What We’re Reading: October 16, 2008 Edition
The ups and downs of the current economy are all over the news these days, so we start off this What We’re Reading by looking back at financial times of yesteryear. Then, check out an impressive personal library, learn what the Britannica blog says Americans look for in a president, and find out where historians fit in the climate crisis. Finally, we point to a recently discovered “Stonewall” Jackson memoir, a project on the future of scholarly journals, a debate on British history, and an article on the cheapest eats possible in New York City.
The Great Depression
With the financial news changing on a daily (sometimes hourly) basis, these articles may be less timely than they were last week. However, we think they’re still worth a look.
- The Real Great Depression
Scott Reynolds Nelson, at the Chronicle Review, recounts the Panic of 1873, which he considers a better parallel to the current economic crisis than the Stock Market Crash of 1929. Many Europeans called it the American Commercial Invasion when the U.S. had become a production machine, maintaining high productivity with low costs. Consequently, the economic success in the U.S. stunted economic growth in Europe. It was only a matter of time before this economic halt reached the United States, which it did in 1873, with the railroads being the first to fall.
- Their Great Depression and Ours: Part I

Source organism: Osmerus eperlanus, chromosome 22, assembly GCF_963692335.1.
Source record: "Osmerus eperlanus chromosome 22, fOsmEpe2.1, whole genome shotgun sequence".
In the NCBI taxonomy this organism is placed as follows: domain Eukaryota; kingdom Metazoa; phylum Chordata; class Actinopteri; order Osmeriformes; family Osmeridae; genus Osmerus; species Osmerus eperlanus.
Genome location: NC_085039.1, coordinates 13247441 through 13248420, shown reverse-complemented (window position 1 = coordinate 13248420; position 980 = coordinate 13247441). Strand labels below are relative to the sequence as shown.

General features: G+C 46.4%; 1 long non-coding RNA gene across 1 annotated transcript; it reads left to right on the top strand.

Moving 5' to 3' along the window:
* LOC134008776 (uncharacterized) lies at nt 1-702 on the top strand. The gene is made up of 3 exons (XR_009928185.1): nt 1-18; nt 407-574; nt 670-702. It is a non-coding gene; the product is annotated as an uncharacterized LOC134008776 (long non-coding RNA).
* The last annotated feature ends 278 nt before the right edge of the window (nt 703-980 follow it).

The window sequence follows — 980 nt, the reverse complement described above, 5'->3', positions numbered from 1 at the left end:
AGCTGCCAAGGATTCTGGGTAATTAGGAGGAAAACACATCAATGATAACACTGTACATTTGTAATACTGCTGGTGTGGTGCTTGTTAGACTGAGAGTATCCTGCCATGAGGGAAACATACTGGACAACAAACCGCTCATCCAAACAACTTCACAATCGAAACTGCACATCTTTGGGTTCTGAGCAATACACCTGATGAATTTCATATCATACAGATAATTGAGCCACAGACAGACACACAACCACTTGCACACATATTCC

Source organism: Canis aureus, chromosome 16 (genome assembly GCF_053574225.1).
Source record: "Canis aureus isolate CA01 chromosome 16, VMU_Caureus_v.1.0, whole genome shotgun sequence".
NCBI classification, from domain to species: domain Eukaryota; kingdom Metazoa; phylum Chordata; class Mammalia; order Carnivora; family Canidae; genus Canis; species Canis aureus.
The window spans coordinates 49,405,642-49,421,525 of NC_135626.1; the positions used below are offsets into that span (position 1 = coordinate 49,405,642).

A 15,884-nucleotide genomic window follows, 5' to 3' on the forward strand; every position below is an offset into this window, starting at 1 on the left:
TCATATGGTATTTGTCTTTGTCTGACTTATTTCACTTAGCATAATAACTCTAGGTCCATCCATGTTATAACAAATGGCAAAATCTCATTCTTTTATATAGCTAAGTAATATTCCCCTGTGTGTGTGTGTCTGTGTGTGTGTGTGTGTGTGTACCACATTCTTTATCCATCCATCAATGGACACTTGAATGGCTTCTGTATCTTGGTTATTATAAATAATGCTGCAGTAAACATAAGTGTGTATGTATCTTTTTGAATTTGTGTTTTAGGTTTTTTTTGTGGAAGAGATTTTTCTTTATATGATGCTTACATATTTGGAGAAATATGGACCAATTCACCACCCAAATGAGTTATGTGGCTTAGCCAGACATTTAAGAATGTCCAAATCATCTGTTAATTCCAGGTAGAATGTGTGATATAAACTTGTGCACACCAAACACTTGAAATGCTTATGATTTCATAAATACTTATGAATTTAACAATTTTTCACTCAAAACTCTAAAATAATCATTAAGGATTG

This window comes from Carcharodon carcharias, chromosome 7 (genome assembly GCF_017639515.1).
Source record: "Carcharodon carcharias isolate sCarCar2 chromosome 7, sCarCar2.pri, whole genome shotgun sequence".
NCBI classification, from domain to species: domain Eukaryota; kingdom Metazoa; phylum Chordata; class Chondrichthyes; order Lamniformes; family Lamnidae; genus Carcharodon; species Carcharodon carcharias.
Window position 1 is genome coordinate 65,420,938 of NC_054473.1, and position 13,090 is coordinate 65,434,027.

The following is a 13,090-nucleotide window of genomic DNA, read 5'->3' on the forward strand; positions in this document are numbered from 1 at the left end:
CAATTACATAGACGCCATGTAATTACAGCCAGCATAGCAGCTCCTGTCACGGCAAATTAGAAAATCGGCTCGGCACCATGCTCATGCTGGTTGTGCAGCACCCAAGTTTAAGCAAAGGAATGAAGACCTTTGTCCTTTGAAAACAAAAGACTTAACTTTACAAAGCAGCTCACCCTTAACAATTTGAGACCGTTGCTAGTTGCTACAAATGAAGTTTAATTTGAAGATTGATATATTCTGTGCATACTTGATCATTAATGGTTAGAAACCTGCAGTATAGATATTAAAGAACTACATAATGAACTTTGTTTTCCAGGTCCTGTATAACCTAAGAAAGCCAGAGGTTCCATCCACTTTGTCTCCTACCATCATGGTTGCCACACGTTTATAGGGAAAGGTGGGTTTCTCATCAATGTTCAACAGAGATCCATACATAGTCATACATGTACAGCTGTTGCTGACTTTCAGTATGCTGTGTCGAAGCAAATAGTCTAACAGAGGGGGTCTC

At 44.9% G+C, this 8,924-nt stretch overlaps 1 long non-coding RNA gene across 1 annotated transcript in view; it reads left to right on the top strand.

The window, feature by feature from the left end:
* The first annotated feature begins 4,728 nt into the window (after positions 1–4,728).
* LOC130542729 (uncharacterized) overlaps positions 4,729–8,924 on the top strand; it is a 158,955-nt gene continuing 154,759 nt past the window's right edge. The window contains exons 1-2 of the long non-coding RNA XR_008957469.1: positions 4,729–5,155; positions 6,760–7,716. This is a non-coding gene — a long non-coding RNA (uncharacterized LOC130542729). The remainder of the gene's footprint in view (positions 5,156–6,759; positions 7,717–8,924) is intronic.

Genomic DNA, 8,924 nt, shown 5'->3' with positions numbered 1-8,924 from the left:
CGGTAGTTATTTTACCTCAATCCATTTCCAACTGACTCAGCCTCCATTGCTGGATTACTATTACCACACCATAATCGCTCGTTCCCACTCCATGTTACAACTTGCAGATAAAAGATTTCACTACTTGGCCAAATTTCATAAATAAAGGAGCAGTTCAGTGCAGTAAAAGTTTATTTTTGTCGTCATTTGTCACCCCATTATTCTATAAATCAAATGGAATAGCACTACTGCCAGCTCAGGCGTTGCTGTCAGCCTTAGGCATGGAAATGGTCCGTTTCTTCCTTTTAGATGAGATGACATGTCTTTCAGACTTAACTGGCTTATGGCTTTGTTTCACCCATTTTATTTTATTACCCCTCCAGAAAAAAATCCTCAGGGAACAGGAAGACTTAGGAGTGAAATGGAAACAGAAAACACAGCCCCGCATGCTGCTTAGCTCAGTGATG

There are many competing theories on what caused the Stock Market Crash of 1929, which ultimately catapulted the U.S. into the Great Depression. In his article, James Livingston explains the various economic theories on how and why the crash occurred and looks for parallels between the economic state then and the economic state now.
What Else We’re Reading
- Browse the Artifacts of Geek History in Jay Walker’s Library
Check out Internet mogul Jay Walker’s (priceline.com) personal library in this article from Wired. The 3,600-square-foot structure has three levels and contains items from both history and pop culture. Memorable items include original works of Chaucer and Dickens, a napkin written on by FDR, an Enigma coding device from WWII, an original Sputnik 1, and a chandelier seen in a recent James Bond movie.
- What Americans Look for in a President: A Few Lessons from History
The Britannica blog examines what Americans really want in a president by looking at what are historically considered good presidents.
- Can historians be helpful in addressing the climate crisis?
Historian Steve Leibo explores how he has integrated historical environmental data with Al Gore’s Climate Project, supplying history to complement the present. He believes today’s climate crisis stems directly from society’s past reliance on fossil fuels—that’s history.
- Recently Discovered Memoir about General T. J. "Stonewall" Jackson
Mary Roy Dawson Edwards melds excerpts from a short memoir written by Clement Daniels Fishurne, a close friend of Jackson’s, and from Life and Letters of General Thomas J. Jackson by Mary Anna Morrison Jackson, the general’s second wife. This melding of works gives a deeper, more personal look into this legendary Virginian’s life.
- AAA Awarded Planning Grant to Examine Future of Scholarly Journals
The AHA will be joining the American Anthropological Association and seven other scholarly societies in a project to assess the future of scholarly journals in the social sciences and humanities.
- DEBATE: Is British History European?
The History Compass Theory & Methods Blog is hosting its first debate, and encourages readers to comment.
- In Search of the Elusive $1 Menu Item
In honor of the upcoming 123rd Annual Meeting in New York, and budget-conscious graduate students attendees, we link to this article from the New York Times on $1 menu items in New York.
This post first appeared on AHA Today.
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